A new study from the University of Eastern Finland revealed there are gaps and gender differences in diabetes management. Type 2 diabetes is often accompanied by elevated cholesterol levels, but many patients do not receive appropriate cholesterol-lowering treatment, according to the study, which appears in Scientific Reports.
Type 2 diabetes is a major risk factor of cardiovascular diseases, such as coronary artery disease and heart failure, as well as premature death. To prevent or at least delay complications, regular health care visits and good control of blood glucose, low-density lipoprotein cholesterol (LDL-C) and other risk factors are needed.
The present study shows that LDL-C control and statin prescriptions remain suboptimal in clinical practice – despite guidelines that consistently recommend treating elevated LDL-C with statins at moderate- to high-intensity. The study drew on electronic health records of 8592 type 2 diabetes patients between 2012 and 2017.
Analysing LDL-C values over time, researchers identified four groups with different trajectories. Most patients (86%) had relatively stable LDL-C values at moderate levels and only a few patients showed a significant increase (3%) or decrease (4%) during the follow-up. However, the second-largest group (8%) consisted of patients with alarmingly “high-stable” LDL-C levels at around 3.9 mmol/L.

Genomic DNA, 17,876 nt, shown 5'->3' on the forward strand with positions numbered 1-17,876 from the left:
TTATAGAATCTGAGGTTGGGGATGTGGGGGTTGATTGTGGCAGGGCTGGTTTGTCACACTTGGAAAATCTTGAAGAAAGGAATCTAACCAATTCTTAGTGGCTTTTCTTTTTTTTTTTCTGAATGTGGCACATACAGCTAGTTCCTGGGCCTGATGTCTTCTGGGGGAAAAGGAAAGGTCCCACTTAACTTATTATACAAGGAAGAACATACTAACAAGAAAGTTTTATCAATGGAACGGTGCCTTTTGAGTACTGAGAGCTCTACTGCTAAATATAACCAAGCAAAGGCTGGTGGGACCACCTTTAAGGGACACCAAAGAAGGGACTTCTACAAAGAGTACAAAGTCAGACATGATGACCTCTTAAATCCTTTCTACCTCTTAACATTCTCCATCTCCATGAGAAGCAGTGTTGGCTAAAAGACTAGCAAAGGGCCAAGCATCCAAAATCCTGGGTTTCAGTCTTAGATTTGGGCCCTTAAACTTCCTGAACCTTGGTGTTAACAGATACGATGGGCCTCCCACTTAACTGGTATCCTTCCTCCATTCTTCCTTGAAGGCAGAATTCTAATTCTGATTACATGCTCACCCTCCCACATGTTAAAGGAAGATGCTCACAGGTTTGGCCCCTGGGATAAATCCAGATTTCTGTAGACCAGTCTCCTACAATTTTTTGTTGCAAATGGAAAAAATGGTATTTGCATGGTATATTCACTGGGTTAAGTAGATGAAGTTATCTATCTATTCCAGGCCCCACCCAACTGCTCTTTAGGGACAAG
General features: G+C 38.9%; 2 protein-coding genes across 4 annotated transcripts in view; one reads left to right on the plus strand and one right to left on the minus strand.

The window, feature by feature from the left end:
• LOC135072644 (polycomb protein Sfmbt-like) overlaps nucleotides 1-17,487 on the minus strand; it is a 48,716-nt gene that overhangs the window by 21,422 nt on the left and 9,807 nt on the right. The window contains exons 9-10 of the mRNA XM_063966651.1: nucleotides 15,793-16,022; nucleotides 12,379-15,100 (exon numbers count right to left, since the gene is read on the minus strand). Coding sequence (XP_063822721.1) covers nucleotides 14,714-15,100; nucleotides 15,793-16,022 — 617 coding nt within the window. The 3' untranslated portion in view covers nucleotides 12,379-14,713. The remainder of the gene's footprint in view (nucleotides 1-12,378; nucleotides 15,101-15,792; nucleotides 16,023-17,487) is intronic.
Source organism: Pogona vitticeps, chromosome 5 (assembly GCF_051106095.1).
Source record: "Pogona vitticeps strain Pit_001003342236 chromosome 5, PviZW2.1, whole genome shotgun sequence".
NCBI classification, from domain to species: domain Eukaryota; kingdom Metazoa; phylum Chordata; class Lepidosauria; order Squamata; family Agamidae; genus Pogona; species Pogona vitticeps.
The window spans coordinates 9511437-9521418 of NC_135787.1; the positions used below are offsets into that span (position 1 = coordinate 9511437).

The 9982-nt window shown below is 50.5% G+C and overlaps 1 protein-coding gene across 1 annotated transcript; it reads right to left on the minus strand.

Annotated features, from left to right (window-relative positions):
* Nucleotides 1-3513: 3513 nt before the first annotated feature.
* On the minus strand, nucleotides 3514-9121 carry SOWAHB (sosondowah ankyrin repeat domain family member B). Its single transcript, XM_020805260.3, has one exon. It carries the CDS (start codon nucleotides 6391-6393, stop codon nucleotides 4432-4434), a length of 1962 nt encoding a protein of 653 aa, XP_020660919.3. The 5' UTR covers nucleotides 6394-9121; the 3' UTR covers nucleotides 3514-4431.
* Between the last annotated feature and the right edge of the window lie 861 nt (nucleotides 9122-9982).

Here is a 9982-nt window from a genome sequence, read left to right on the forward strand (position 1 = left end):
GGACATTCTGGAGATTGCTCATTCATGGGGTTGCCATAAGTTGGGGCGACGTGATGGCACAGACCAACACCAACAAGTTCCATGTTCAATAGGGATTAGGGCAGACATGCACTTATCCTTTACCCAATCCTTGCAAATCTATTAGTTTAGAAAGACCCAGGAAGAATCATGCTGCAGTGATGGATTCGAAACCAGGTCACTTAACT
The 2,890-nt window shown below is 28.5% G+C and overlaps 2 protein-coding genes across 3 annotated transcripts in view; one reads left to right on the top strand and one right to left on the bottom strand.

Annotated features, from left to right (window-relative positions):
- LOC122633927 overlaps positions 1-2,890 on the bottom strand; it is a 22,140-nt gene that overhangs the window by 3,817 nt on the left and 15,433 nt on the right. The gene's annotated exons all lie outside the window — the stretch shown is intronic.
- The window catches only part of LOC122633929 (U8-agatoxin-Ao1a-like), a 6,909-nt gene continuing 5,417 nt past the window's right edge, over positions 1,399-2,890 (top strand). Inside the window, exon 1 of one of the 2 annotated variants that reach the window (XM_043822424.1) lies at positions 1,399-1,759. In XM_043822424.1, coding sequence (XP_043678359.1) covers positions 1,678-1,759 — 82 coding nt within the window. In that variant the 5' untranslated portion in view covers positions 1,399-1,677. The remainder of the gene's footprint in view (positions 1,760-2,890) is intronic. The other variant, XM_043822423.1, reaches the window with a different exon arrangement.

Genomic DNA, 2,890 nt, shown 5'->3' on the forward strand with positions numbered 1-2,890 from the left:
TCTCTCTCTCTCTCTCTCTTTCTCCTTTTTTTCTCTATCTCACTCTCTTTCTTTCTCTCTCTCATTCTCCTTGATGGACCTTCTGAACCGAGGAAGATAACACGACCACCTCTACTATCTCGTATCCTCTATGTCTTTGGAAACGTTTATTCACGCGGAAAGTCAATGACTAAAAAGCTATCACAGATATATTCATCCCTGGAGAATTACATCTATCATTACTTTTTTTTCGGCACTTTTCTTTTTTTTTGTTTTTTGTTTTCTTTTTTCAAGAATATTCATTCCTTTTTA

The “high-stable” LDL-C group had the lowest proportions of patients on moderate- and high-intensity treatment as well as any statin treatment. The proportion of patients receiving any statin treatment even decreased from 42% to 27% among men, and from 34% to 23% among women between 2012 and 2017.
“We observed significant gender differences in care processes and outcomes,” said Laura Inglin, Early Stage Researcher, University of Eastern Finland. “In all the trajectory groups, women had significantly higher average LDL-C levels and received any statin treatment and high-intensity treatment less frequently than men.”
Significant differences were seen in terms of longitudinal care processes, outcomes, and treatments, pointing out gaps in current diabetes management. Efforts to control LDL-C should be increased – especially in patients with continuously elevated levels – by initiating and intensifying statin treatment earlier and re-initiating the treatment after discontinuation if possible.
Source: University of Eastern Finland